Modifying A Parenting Plan Without Going To Court
You don't have to go to court to modify a parenting plan. You can make the modifications on your own and then take it to court for approval. You shouldn't have any problems as long as your modifications don't hurt your child's welfare. Here are three tips on how to go about the modification:
Approach Your Partner with Your Concerns
If you are still on good terms with your ex, then there is nothing to stop you from approaching them directly with your concerns. In fact, many people would see that as a sign of respect and would be more inclined to listen to your concerns. Just choose a neutral ground where the two of you are likely to be free and bring up the issue. Don't be surprised if they are resistant to the idea at first; you have been thinking about it for some time, while it is probably their first time considering it.
Stick to the Important Issues
The first step is to detail all the issues that you think need to be modified. Don't approach the other parent without a clear plan of what you want to achieve because such an approach can easily degenerate into a fight when you begin talking about unrelated issues. Listing down the issues you wish to change will also help you keep your emotions in check; emotions can easily derail negotiations.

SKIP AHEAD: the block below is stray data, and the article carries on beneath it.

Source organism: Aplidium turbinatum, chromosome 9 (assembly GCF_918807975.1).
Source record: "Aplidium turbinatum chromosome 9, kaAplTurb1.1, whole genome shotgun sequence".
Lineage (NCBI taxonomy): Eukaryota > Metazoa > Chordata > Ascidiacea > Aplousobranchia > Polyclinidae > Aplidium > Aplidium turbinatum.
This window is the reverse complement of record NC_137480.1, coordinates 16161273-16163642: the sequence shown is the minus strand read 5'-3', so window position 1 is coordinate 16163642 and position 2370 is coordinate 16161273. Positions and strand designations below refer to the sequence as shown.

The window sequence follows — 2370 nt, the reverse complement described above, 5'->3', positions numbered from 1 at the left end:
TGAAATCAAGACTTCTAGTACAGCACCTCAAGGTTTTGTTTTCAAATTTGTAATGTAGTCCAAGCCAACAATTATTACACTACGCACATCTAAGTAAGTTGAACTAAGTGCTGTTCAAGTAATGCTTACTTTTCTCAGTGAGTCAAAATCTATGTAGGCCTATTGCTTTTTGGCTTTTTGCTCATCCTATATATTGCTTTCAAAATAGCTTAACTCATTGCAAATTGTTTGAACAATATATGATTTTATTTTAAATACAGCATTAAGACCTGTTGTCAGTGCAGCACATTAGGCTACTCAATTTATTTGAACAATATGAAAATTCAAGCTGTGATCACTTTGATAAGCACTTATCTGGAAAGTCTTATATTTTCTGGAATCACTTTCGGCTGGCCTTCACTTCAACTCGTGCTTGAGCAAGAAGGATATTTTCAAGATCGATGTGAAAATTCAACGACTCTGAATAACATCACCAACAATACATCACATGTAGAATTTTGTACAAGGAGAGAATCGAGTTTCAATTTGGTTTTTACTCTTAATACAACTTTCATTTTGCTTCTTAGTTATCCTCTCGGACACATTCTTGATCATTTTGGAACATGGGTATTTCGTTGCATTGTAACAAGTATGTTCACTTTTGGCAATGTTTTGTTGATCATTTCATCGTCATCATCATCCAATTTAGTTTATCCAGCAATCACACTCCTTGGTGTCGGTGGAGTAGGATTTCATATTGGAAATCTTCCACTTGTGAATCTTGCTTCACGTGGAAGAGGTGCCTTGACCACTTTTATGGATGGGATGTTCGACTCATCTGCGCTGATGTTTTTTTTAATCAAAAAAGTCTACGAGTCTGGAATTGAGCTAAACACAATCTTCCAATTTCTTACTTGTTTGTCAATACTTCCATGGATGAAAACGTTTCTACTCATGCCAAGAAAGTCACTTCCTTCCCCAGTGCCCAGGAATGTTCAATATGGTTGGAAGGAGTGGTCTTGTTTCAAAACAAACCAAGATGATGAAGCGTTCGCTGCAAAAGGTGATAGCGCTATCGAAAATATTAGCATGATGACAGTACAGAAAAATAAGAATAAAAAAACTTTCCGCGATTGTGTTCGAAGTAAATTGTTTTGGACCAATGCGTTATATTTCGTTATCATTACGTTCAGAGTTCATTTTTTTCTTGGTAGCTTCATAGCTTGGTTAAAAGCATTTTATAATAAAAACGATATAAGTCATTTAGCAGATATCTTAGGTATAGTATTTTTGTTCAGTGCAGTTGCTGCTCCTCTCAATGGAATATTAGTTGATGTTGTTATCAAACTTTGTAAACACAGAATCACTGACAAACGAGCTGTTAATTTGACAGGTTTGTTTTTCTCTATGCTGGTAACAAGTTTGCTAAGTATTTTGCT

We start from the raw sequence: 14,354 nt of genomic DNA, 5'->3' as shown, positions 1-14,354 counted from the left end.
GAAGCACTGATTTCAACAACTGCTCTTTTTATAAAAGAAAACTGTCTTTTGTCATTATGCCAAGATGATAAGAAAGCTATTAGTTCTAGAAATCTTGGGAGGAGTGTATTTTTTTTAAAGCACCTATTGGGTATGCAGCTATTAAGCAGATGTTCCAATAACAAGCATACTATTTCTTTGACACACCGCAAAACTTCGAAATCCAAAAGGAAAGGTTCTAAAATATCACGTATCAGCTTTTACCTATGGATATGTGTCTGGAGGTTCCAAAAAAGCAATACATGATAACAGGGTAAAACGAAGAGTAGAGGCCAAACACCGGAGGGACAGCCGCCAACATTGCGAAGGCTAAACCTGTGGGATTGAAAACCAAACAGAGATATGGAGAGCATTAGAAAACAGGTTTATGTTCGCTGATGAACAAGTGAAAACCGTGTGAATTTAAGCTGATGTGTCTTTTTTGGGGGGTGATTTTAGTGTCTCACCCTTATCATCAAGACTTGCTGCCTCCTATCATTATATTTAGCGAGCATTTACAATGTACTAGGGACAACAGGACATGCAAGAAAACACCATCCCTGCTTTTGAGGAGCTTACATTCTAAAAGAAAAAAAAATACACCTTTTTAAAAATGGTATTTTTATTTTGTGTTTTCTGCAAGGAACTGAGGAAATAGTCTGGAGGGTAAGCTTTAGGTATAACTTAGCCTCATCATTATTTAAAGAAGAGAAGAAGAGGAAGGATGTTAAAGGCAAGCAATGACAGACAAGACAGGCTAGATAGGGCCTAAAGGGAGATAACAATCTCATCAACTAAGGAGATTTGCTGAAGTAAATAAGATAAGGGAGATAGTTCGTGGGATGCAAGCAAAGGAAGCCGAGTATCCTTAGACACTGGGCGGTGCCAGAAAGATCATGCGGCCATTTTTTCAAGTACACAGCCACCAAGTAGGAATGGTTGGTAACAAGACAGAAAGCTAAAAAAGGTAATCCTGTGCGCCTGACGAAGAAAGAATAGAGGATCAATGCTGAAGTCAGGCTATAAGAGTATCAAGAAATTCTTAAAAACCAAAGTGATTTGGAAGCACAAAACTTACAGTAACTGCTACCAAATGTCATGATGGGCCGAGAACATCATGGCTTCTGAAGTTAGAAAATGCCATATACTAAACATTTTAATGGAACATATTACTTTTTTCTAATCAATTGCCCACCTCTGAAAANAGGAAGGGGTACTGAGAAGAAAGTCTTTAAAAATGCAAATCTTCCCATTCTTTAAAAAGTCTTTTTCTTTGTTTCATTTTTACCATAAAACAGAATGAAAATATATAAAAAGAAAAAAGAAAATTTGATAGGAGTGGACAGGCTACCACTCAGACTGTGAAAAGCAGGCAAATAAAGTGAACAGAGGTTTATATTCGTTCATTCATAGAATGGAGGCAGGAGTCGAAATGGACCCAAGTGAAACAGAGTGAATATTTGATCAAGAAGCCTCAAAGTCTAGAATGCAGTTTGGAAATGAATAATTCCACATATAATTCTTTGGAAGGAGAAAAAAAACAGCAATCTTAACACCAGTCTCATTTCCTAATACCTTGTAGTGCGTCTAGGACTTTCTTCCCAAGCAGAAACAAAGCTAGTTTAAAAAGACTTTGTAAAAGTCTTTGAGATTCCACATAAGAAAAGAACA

In fact, if you have other issues to discuss with the other parent, and they aren't connected to the changes you want, don't bring them up during the negotiations. For example, if you want to have the kids over the holidays because you will be away during the school days, that is what you should discuss. Don't bring up unrelated issues, such as if the other parent delayed in bringing back the kids after a sleepover weekend.
Get a Mediator to Help You
Negotiating sensitive issues with the other parent isn't always easy, especially if you aren't in excellent terms. It is not uncommon for such negotiations to start as civil discussions and turn into accusations. Such one-on-one negotiations may also take longer to wrap up. Dealing with a mediator may shorten the process and help you reach a resolution faster by forcing you to stick to the issues at hand. Therefore, you shouldget a mediator to help you with the process (attorneys make good mediators, but your mediator doesn't have to be an attorney).
For additional information, contact a family law attorney at a law firm such as The Healy Law Firm.